This delightful part of the town was a medieval market place where you could buy anything which ate grass – it was a livestock market. It was also a place of public execution where the Edinburgh population would turn out in their thousands to watch criminals die on the gallows.
The Grassmarket was, famously, the location of Sir Walter Scott’s novel ‘Heart of Midlothian’ and also the site of the execution of 100 protestant martyrs during ‘the killing time’ when Charles II took his revenge on those who had risen against his father.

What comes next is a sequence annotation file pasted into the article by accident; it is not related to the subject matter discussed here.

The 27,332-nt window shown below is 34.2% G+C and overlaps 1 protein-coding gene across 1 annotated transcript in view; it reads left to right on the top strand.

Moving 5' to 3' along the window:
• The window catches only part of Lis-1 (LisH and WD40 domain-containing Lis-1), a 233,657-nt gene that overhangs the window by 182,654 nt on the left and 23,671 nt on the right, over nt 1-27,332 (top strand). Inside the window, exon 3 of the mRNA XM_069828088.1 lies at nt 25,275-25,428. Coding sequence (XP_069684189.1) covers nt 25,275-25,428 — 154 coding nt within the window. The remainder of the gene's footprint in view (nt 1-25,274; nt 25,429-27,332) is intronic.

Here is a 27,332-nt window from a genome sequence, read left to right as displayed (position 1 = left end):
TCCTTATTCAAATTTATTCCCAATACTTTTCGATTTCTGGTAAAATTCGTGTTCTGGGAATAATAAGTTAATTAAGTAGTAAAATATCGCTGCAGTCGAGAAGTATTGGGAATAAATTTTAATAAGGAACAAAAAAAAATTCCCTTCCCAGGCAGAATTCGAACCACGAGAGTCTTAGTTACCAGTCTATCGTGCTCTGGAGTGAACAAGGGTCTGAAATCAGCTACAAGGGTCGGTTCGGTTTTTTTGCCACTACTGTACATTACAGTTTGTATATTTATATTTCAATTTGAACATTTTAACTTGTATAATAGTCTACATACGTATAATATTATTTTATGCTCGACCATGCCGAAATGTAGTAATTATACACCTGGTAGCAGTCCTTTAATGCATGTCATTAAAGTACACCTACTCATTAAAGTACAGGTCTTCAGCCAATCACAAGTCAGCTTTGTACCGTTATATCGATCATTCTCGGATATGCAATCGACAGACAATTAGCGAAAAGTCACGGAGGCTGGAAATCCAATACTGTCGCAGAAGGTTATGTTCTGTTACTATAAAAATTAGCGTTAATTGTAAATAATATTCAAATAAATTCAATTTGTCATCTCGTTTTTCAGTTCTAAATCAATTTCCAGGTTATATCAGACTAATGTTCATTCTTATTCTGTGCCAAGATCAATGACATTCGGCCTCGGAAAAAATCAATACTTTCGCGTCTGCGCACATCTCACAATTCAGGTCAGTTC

Here you can hear the stories of ‘half hingit Maggie’ and the ‘resurrectionists’ who kept the medical school supplied with bodies for dissection when they could not get them from the gallows.
Today in the Grassmarket you can enjoy the many wonderful pubs, restaurants and unusual shops, taking your refreshments in hostelries frequented by Bonny Prince Charlie, Robert Burns, Sir Walter Scott and William Wordsworth in times gone by.
It is the place for people watching from the tables outside the bars and restaurants and is the closest that Edinburgh has to Parisian street cafe society.